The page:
Thank You, Mr. Fitzgerald

Photography

Sigma 170-500mm

I would like to recognize and give my sincere thanks to Mr. Jon Fitzgerald. My father met Mr. Fitzgerald while on a business trip; Mr. Fitzgerald heard my growing passion for photography and generously gave me several studio strobes and monolights, as well as this Sigma 170-500mm lens. Out of these, I was able to get one strobe and a monolight working immediately; the others need simple fixes, such as new bulbs. The Sigma lens works rather well; I am having to use it as a manual focus lens as although it has autofocus, it doesn’t have an autofocus motor. Today’s autofocus lenses have the focus motor built in; older ones relied on a motor in the camera body. Is it super-sharp Nikkor glass? No. Is it super-fast? No. But, all the same, it works well. It’s pretty sharp, autofocus speed isn’t a problem, and it’s pretty lightweight, even with that massive chunk of glass at the front (filter size is an incredible 86mm). Below are a few shots from the lens. (By the way, for those curious, 500mm is 750mm with the DX crop factor)

Canadian Geese, Sigma 170-500mm

Canadian Geese, Sigma 170-500mm

 

Canadian Geese, Sigma 170-500mm

 

Canadian Geese, Sigma 170-500mm

 

Crescent Moon 10/17/12 Sigma 170-500mm

Crescent Moon 10/17/12

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3 thoughts on “Thank You, Mr. Fitzgerald

  1. Jacob, thanks for your kind words. Also, thanks for sharing the pictures as they are wonderful. I especially like the shot of the moon. I often look at the moon and think of God’s AWESOME Creation. Your pictures capture that. Remember, we only see what we are looking for………so keep looking (and listening) to what Gods want you to see. Keep up the great photography. Lastly, I look forward to meeting you one day.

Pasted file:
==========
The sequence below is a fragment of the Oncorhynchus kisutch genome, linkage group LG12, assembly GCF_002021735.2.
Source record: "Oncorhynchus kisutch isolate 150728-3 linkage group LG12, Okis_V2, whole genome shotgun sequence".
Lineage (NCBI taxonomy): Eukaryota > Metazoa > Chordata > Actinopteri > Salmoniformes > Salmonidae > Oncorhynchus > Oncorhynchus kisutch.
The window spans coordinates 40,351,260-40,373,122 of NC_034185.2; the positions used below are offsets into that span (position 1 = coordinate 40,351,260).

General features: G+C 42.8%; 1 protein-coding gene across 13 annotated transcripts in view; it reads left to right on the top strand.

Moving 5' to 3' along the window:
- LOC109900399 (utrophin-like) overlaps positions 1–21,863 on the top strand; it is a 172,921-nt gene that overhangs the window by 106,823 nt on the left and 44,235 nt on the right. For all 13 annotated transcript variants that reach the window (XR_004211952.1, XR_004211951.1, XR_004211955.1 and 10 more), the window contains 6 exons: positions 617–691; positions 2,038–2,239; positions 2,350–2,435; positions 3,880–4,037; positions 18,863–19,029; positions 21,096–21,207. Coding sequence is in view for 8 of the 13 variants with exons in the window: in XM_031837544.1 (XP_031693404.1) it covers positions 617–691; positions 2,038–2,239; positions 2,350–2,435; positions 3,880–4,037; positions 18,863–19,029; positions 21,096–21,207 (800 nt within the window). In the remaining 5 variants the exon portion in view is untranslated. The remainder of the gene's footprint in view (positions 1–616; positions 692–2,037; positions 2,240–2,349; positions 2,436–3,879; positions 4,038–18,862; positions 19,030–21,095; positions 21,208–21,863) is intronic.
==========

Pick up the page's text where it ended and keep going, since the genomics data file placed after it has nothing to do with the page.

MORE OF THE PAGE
1. Amen!

      I actually thought @750mm equivalent lens the moon would be bigger (this is uncropped), but that’s probably because my telescope is 750mms. But I photograph the moon using a 2.5x PowerMate (does the same thing as a tele extender, but for scopes) so it’s actually 1,875mm, with crop factor it’s a whopping 2812.5mm equivalent lens. I took this image at about the same phase this way.
      https://jacobmarchio.com/astrophotography/#jp-carousel-179

      I look forward to photographing close lunar conjunctions and the lunar eclipse in 2014 with it, the comparatively wide field of view should be killer for such events!

      Look forward to meeting you one day, also. 🙂

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